Maybe some people will never know the joy of driving. I can imagine a scenario when a child born today won’t need to learn to drive and may choose not to. I think it would be awesome to fly a plane. I don’t miss not being to fly one. Another thought is that maybe the software will allow you switch to “manual with assistance mode.” That would mean that you are driving, but if necessarily the car may take over. You might enjoy this even more with most the traffic congestion a thing of the past.
Any change will cause unforeseen (or at least unintended) consequences. Currently the state of the electric vehicle is such that adopting it is a step backward. 40+ minutes of charging to travel 150-200 miles isn’t practical. And impractical technology that doesn’t make life easier isn’t adopted. Building the cars isn’t the only fossil fuel involved in their use. The electricity has to come from somewhere. And right now that “somewhere” is fossil fuels.
As for China and other countries moving to make all cars electric, a good point was made by someone I was discussing this with recently. Restriction of travel. When it’s not practical to travel long distances people won’t do so. Another way to control our behavior.
And related to Geoff’s point about changing the software to make it impossible to travel certain places, we saw a related function during Hurricane Irma. The less expensive models of Tesla are programmed to not allow the full charge of the battery to be used unless a couple thousand dollar upcharge is paid. They remotely reprogrammed those models to allow an extra 30 miles of travel during the hurricane evacuations. With hacking seemingly so easy (see Equifax, et al.) what would stop a bad actor from using that same functionality to make the batteries operate for less time, or not at all?
Food for thought.
Lazy Man says
I agree that currently the electric vehicle may be a step backwards, but with fleets of driver-less cars they are more practical. No one has to waiting 40 minutes for a car to charge, because they’ll be another car ready to go. It’s just like how you don’t have to wait for Uber to gas up. The closest available one is on its way. While most of electricity today is coming from fossil fuels, solar power is increasing. By the time fleets of driver-less cars are ready to roll out, it’s possible that a significant portion comes from solar. So it might not be perfect, but it’s certainly a vast improvement, right?
I’m not sure there’s a push to restrict travel. We’ll all have Hyperloop options right ;-)? The cars may be able to be programmed to insert a new battery from a battery station in seconds. Since it’s all owned and controlled by the Uber/Lyft fleet they don’t care about whether the battery is new or old, just that it has the life to go another 200 miles. It could be quicker than fueling up at a gas station.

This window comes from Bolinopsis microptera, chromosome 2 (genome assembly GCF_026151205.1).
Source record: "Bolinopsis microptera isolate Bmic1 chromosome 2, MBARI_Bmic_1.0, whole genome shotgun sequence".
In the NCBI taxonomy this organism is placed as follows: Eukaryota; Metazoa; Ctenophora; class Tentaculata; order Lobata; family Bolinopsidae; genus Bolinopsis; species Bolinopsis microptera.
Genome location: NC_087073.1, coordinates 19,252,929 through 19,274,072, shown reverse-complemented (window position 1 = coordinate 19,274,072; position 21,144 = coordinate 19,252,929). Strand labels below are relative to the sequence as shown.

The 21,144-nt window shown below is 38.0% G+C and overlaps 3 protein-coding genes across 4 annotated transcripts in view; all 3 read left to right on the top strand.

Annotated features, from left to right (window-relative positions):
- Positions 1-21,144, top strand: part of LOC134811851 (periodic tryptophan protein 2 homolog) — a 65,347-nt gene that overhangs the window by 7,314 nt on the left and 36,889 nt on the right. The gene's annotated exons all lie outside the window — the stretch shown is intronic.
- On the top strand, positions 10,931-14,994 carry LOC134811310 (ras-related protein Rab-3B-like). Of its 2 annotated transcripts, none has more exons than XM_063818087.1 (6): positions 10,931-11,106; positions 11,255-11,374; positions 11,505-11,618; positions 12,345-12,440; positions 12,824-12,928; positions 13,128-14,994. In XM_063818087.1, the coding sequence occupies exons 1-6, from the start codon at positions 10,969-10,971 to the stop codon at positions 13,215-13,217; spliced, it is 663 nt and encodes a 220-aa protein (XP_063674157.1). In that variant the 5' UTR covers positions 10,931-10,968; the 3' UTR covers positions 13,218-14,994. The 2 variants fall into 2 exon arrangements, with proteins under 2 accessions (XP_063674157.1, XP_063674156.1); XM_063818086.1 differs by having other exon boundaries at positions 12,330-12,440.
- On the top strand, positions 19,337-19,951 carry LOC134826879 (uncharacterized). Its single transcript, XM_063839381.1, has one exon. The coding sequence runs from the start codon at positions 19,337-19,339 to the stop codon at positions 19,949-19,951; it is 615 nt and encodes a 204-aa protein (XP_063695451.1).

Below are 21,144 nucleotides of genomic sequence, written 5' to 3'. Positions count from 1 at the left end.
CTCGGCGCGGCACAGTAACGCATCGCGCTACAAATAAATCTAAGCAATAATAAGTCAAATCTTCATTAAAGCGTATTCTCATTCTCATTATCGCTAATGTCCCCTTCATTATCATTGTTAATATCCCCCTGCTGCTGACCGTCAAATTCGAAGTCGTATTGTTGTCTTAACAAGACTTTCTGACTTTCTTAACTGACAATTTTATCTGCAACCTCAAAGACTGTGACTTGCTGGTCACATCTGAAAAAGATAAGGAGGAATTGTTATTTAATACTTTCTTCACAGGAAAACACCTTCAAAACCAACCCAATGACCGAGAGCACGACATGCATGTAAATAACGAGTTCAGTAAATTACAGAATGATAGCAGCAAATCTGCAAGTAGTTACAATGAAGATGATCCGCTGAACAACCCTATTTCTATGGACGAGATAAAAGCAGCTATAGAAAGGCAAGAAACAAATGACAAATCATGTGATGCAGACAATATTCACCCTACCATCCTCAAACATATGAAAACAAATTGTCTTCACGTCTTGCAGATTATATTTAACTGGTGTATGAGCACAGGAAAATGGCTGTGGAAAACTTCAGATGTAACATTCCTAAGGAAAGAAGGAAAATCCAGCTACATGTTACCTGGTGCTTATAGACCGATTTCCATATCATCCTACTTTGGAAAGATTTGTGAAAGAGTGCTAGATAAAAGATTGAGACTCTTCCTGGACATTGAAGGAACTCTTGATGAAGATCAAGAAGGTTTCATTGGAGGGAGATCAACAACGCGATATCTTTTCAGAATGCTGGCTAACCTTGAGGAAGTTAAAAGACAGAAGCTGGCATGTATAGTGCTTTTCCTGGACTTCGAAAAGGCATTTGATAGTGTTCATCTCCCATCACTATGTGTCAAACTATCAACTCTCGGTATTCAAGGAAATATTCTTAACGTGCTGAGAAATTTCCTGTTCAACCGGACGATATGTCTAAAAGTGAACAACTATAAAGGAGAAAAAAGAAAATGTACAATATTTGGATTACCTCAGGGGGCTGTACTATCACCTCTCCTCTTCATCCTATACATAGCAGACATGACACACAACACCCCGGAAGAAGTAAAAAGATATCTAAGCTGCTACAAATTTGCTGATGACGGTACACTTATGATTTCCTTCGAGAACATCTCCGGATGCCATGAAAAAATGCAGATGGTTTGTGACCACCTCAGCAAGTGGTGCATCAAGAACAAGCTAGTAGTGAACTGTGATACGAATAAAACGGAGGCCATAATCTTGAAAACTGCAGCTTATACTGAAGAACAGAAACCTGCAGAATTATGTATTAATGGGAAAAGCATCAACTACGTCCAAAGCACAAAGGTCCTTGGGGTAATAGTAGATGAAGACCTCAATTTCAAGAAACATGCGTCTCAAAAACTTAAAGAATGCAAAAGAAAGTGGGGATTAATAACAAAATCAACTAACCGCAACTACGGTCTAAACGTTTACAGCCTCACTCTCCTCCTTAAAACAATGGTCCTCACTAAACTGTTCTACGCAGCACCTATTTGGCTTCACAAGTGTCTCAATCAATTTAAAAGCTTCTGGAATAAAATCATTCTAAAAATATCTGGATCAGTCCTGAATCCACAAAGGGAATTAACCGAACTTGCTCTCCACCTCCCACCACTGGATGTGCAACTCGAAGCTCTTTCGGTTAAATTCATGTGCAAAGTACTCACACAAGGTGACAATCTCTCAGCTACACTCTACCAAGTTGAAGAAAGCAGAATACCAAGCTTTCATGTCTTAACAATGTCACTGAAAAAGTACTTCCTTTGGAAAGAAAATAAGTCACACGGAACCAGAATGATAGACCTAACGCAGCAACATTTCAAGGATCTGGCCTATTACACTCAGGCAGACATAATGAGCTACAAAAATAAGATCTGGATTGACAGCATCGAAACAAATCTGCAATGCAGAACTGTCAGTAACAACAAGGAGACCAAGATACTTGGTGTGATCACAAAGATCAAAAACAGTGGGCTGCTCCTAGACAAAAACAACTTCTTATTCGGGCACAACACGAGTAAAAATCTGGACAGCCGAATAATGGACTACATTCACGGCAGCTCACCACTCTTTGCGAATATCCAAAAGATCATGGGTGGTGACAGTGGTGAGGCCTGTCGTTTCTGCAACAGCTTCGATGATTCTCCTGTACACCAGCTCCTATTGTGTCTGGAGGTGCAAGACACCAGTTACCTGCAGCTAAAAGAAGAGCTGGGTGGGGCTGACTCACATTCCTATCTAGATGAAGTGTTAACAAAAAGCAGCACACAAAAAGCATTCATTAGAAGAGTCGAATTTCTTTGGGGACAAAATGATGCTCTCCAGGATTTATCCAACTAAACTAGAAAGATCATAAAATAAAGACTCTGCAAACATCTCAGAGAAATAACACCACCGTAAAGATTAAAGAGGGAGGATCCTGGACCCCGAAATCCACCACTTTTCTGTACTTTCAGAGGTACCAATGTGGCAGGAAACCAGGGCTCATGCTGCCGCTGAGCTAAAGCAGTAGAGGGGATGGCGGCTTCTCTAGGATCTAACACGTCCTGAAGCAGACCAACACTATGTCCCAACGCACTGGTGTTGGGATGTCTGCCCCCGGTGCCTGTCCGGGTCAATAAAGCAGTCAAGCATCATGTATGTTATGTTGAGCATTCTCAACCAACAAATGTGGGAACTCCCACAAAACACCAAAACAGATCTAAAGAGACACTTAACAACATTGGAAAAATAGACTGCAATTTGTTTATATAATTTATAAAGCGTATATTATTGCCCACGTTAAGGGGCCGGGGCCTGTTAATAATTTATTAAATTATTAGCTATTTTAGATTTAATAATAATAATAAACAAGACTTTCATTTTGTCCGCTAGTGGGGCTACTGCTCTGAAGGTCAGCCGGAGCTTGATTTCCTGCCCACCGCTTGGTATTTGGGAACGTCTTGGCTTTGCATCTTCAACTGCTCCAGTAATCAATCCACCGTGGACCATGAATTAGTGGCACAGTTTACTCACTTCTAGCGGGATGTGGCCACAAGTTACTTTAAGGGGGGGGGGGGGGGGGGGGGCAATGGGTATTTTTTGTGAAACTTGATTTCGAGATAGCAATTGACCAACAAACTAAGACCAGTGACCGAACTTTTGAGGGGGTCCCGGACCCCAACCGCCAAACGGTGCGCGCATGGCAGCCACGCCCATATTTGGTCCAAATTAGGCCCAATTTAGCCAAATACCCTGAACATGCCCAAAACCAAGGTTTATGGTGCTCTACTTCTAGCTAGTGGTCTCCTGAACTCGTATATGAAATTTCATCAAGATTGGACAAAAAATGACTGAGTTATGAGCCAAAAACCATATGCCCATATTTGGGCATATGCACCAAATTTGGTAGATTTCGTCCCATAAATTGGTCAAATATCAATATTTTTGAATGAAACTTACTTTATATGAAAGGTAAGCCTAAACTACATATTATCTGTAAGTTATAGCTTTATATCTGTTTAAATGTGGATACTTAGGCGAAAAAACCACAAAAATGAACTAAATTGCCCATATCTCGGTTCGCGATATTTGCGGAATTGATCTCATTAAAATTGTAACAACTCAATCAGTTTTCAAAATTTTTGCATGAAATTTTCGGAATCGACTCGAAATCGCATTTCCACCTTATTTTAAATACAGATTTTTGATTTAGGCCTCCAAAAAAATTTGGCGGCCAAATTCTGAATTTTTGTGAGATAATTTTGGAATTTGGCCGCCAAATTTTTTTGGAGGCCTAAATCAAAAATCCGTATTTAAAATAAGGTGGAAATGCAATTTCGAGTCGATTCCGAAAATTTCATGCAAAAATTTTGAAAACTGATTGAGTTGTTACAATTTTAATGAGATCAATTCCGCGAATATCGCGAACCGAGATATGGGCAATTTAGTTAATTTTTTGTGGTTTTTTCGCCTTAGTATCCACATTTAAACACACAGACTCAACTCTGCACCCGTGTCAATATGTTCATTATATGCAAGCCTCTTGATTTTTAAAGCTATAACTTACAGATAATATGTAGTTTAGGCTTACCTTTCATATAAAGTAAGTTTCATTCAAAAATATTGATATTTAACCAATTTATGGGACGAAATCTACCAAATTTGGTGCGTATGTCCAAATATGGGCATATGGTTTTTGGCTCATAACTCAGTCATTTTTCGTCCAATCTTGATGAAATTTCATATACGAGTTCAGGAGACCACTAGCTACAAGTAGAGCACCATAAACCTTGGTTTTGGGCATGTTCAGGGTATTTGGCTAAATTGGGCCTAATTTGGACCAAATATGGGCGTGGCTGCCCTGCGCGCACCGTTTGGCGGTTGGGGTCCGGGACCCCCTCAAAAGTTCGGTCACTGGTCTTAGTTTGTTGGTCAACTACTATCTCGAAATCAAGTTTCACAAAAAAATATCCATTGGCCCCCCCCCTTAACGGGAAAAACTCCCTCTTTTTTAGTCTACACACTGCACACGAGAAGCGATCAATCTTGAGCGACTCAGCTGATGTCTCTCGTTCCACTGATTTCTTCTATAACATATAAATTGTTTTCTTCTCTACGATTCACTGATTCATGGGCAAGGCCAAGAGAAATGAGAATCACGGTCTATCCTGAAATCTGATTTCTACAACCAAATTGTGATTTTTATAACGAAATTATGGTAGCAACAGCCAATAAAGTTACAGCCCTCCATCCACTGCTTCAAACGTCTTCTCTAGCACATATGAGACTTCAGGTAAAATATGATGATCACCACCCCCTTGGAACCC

The hacking issue is a large one. Hackers can into the electric grid now (source: https://www.wired.com/story/hackers-gain-switch-flipping-access-to-us-power-systems/). It’s definitely something to be worried about. What if hackers hacked into air traffic control and created a problem there? There’s a lot of “what ifs” that really need to be considered, but we have these issues today. So we either have to solve them or just understand that they are a part of living in the world of technology, right?
Lazy Man says
Looks like the battery swapping technology that I was talking about is already in practice in some places – https://qz.com/1084282/the-future-of-transportation-may-be-about-sharing-batteries-not-vehicles/.
D. Redfeather says
Dude, where do you get your information on truckdrivers? Haven’t you heard? There’s a major shortage of CDL drivers in trucking to the tune of over 50,000+ jobs available. Plus, the miles driven to deliver those goods still requires fue and DEF, food, showers, etc. Self-driving trucks and personally owned vehicles are a long way off. They are only now doing test drives with prototypes. Production is many, many years away. As for tractor-trailers being self-driven, there will always be qualified professional drivers in the cab to take over when situations come up that a computer won’t be able to discern at a moment’s notice. Like accidents that require instant action, pumping fuel backing into a dock or other special places to uload thr cargo and parking, to name just a few. A driver cannot just rest in the sleeper while the wheels are rolling. Plus, every interstate, highway, road and street and even alleyways will need sensors to guide those trucks. That level of infrastructure will take decades to be installed and operating. There will always be a need for mechanics because even maintenance free vehicles require regular service to major repairs. Auto and commercial truck manufacturers will always need a level of human assemblers and inspectors to to insure the safety and integrity of the finished vehicle. Machines, especially machines of today are not as nearly as intuitive as humans.
Like the article – maybe be a little less lazy though and fix the many typos…it makes it annoying to read even when the point is valid.
Lazy Man says
Thanks. I don’t believe the blogging platform should be proofread. I realize I’m in the minority, but the idea is to quickly spread valid ideas. Time that I’m proofreading is time that I’m not creating or spreading ideas. I do understand your point though.